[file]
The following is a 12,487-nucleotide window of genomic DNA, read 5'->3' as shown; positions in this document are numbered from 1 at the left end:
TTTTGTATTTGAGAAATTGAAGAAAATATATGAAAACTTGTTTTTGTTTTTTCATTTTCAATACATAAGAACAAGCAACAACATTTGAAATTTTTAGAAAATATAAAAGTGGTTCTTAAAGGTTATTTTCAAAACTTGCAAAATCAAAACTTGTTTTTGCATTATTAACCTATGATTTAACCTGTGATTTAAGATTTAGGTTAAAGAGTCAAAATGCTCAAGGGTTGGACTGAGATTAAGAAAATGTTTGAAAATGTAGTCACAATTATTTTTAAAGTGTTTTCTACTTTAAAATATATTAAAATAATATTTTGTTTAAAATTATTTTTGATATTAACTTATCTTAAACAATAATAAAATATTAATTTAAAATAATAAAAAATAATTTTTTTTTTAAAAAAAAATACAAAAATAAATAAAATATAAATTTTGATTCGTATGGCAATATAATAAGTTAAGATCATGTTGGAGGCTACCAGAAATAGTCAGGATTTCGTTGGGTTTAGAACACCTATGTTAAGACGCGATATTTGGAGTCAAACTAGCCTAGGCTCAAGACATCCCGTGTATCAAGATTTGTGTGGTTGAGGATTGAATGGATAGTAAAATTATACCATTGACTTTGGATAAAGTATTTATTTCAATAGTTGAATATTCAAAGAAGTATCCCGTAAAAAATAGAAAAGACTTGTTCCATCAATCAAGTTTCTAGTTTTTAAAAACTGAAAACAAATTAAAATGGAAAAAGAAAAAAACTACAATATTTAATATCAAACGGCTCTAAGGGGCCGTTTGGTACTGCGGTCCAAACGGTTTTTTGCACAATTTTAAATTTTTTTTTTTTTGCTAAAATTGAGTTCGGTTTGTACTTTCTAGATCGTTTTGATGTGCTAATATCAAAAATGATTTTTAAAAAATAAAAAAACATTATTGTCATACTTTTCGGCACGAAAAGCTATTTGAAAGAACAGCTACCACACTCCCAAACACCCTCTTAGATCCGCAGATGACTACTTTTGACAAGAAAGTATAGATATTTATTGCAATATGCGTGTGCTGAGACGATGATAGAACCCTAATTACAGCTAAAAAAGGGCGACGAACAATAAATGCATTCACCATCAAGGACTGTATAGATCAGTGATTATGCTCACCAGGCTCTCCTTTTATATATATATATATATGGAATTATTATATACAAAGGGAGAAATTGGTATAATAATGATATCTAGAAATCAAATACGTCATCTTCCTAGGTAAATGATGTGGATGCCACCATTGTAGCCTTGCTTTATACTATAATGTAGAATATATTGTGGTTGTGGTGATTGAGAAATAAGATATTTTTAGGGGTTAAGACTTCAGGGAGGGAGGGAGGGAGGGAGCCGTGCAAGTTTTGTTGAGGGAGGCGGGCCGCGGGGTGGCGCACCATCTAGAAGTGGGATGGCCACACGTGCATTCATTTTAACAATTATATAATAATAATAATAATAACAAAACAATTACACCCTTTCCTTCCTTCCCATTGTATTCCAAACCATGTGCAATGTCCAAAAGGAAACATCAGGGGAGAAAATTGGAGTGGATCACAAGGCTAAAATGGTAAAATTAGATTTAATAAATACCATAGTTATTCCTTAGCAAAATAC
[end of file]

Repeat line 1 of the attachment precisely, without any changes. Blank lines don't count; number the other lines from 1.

The following is a 12,487-nucleotide window of genomic DNA, read 5'->3' as shown; positions in this document are numbered from 1 at the left end: